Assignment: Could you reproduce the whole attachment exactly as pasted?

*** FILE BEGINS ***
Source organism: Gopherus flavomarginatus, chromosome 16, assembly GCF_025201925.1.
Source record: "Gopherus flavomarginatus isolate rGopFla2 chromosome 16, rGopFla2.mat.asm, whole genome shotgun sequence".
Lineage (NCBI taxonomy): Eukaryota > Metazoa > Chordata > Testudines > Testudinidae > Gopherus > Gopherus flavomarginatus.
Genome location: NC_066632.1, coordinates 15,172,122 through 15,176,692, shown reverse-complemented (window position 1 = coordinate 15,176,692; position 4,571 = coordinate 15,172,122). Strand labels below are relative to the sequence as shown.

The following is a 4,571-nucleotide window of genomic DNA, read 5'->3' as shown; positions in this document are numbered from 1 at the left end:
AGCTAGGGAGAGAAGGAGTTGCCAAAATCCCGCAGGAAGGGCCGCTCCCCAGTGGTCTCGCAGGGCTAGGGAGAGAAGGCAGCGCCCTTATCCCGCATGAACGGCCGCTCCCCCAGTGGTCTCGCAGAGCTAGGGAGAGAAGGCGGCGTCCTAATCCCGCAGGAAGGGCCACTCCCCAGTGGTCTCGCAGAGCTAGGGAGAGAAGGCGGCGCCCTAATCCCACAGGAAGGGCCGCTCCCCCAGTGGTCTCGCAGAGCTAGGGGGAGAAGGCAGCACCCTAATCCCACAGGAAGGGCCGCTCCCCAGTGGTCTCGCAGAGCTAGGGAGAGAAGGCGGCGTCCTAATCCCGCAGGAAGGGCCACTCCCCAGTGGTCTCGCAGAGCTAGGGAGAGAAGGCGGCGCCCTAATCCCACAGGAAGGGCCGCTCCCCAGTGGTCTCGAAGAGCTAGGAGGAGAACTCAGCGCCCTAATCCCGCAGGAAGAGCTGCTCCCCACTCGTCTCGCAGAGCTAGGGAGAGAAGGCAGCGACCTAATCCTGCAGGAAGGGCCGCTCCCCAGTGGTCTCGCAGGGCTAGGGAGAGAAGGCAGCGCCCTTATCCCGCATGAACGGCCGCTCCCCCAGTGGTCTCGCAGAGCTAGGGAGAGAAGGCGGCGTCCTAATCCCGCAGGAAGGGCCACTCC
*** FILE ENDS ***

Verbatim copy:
Source organism: Gopherus flavomarginatus, chromosome 16, assembly GCF_025201925.1.
Source record: "Gopherus flavomarginatus isolate rGopFla2 chromosome 16, rGopFla2.mat.asm, whole genome shotgun sequence".
Lineage (NCBI taxonomy): Eukaryota > Metazoa > Chordata > Testudines > Testudinidae > Gopherus > Gopherus flavomarginatus.
Genome location: NC_066632.1, coordinates 15,172,122 through 15,176,692, shown reverse-complemented (window position 1 = coordinate 15,176,692; position 4,571 = coordinate 15,172,122). Strand labels below are relative to the sequence as shown.

The following is a 4,571-nucleotide window of genomic DNA, read 5'->3' as shown; positions in this document are numbered from 1 at the left end:
AGCTAGGGAGAGAAGGAGTTGCCAAAATCCCGCAGGAAGGGCCGCTCCCCAGTGGTCTCGCAGGGCTAGGGAGAGAAGGCAGCGCCCTTATCCCGCATGAACGGCCGCTCCCCCAGTGGTCTCGCAGAGCTAGGGAGAGAAGGCGGCGTCCTAATCCCGCAGGAAGGGCCACTCCCCAGTGGTCTCGCAGAGCTAGGGAGAGAAGGCGGCGCCCTAATCCCACAGGAAGGGCCGCTCCCCCAGTGGTCTCGCAGAGCTAGGGGGAGAAGGCAGCACCCTAATCCCACAGGAAGGGCCGCTCCCCAGTGGTCTCGCAGAGCTAGGGAGAGAAGGCGGCGTCCTAATCCCGCAGGAAGGGCCACTCCCCAGTGGTCTCGCAGAGCTAGGGAGAGAAGGCGGCGCCCTAATCCCACAGGAAGGGCCGCTCCCCAGTGGTCTCGAAGAGCTAGGAGGAGAACTCAGCGCCCTAATCCCGCAGGAAGAGCTGCTCCCCACTCGTCTCGCAGAGCTAGGGAGAGAAGGCAGCGACCTAATCCTGCAGGAAGGGCCGCTCCCCAGTGGTCTCGCAGGGCTAGGGAGAGAAGGCAGCGCCCTTATCCCGCATGAACGGCCGCTCCCCCAGTGGTCTCGCAGAGCTAGGGAGAGAAGGCGGCGTCCTAATCCCGCAGGAAGGGCCACTCC